Inadequate journalism often leads to worse journalism. A case in point is Wired.com’s follow-up on a dubious Wall Street Journal story about alleged “deep packet inspection” (DPI) — an invasive digital surveillance method — on Iran’s mobile-Internet users.
Here’s how the Wired Threat Level blog posting, “Deep-Packet Inspection in U.S. Scrutinized Following Iran Surveillance,” begins:
Following a report last week that Iran is spying on domestic internet users with western-supplied technology, advocacy groups are pressuring federal lawmakers to scrutinize the use of the same technology in the U.S.
The Open Internet Coalition sent a letter to all members of the House and Senate urging them to launch hearings aimed at examining and possibly regulating the so-called deep-packet inspection technology.
Two senators also announced plans to introduce a bill that would bar foreign companies that sell IT technology to Iran from obtaining U.S. government contracts, legislation that is clearly aimed at the two European companies that reportedly sold the equipment to Iran.
The Wall Street Journal reported last week that Nokia Siemens Networks, a joint venture between Germany’s Siemens and Finland’s Nokia, recently gave Iran deep-packet inspection equipment that would allow the government to spy on internet users.
According to the Journal, Iranian officials have used deep-packet surveillance to snoop on the content of e-mail, VoIP calls and other online communication as well as track users’ other online activity, such as uploading videos to YouTube. Iranian officials are said to be using it to monitor activists engaged in protests over the country’s recent disputed presidential election, though the Journal said it couldn’t confirm whether Iran was using the Nokia Siemens Networks equipment for this purpose or equipment from another maker.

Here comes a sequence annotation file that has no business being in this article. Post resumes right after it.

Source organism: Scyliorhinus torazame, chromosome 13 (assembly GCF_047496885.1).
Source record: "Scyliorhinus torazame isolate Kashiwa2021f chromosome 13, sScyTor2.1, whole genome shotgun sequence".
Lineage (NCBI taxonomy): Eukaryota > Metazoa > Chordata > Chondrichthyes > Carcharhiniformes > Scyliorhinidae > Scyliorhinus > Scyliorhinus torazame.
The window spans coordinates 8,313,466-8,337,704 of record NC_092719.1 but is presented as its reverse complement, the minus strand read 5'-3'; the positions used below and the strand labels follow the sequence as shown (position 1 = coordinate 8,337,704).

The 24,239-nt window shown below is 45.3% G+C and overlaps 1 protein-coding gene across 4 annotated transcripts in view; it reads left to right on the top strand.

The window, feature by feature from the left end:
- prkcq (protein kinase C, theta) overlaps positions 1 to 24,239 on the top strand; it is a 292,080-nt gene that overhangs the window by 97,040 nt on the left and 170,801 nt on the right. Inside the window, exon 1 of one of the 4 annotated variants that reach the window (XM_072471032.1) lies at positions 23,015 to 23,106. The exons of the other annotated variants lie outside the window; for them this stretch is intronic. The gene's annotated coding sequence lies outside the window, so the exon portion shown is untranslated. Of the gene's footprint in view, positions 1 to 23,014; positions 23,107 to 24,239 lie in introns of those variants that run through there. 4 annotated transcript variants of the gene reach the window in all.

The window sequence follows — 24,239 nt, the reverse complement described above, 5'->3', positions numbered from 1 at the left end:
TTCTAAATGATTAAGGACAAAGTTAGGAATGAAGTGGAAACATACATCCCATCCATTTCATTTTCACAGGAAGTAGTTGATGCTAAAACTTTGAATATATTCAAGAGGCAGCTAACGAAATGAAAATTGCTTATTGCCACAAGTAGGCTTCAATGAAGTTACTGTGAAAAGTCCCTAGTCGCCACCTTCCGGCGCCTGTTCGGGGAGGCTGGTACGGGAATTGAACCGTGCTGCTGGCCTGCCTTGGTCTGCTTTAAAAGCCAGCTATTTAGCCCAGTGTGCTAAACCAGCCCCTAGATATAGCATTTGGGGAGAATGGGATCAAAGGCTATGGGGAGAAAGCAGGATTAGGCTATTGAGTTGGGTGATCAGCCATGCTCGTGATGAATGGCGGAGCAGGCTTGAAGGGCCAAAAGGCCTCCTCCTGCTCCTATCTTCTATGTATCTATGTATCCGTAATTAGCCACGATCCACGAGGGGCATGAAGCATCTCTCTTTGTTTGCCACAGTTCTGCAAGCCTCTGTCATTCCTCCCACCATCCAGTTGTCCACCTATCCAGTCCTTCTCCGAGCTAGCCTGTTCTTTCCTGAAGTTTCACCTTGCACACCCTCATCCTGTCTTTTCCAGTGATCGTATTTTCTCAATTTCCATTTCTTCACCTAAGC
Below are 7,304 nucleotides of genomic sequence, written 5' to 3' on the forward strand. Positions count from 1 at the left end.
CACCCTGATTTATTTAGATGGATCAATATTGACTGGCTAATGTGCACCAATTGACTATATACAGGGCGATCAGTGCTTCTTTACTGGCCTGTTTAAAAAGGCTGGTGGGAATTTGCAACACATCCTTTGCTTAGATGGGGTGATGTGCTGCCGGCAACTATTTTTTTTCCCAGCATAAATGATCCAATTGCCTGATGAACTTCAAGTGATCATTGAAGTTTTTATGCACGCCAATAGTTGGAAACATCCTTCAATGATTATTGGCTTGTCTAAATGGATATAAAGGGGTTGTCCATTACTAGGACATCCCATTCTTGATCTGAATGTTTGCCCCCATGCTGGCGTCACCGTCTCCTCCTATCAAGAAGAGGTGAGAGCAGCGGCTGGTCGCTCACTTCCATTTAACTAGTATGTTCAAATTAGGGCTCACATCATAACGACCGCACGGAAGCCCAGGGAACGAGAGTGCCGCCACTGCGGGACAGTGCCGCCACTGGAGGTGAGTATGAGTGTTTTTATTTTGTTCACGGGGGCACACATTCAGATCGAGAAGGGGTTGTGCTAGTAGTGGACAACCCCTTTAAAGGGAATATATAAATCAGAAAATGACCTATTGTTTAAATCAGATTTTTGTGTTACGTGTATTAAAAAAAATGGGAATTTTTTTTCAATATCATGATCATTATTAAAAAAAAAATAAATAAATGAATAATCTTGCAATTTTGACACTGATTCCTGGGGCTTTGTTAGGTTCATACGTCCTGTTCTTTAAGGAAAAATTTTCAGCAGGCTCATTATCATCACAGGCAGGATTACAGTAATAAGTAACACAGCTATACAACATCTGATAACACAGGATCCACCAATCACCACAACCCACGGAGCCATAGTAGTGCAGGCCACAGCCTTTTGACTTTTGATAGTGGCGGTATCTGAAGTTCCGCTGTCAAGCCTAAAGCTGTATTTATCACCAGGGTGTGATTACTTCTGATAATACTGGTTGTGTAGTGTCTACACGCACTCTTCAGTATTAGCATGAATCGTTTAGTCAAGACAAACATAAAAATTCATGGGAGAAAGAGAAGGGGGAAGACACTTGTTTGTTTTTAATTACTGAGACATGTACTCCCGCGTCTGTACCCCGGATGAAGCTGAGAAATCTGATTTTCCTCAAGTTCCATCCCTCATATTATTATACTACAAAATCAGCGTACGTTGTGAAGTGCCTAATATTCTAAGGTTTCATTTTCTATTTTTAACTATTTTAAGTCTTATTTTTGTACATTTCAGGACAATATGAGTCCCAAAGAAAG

Nokia Siemens has denied that it provided Iran with such technology.
But similar technology is being installed at ISPs in the U.S.
The piece goes on at some length to discuss the reasonable concern about the threat posed by deep-packet inspection by ISPs, acting on their own initiative or for government-mandated surveillance.
But wait. The Journal’s weasel-worded original story itself (buried far down in the piece) acknowledges that the DPI may not be happening at all, at least not in the way the story strongly suggests or by the company it implicates. Read David Isenberg’s detailed explanations (here, here) to understand why the Journal story is so problematic.
Consider the sequence in the Wired follow-up:
1. Cite the Journal story and describe its contents with no hint that credible outside observers, such as Isenberg (a friend of mine), have major questions about its accuracy.
2. Add a sentence saying that the company accused of providing the gear to the Iran dictators flatly denies the report. (Don’t bother to mention that the only named source in the original Journal piece loudly denounced it on his own blog.)
3. Then pivot: Talk about US companies that are installing DPI equipment at ISPs, as if this proves the original point.
If Wired wanted to write about American ISPs using DPI — a topic that deserves wide attention — it shouldn’t peg the story to a Journal report that is so open to question, at least not without noting that people who understand the technology have raised serious questions about it.
Iran’s dictators are a murderous bunch; I have no doubt about that. Nor is there doubt that western telecom companies are selling dictators surveillance tools; they’ve been doing it for years — and in my view they are morally culpable in the misuse of those technologies. In the matter at hand, we don’t know for sure what’s going on.
For what it’s worth, I consider Wired’s Threat Level to be a normally credible and well-reported blog. But journalists should try harder to be careful on matters like this. Sloppiness in these circumstances can undermine our trust in everything else they report.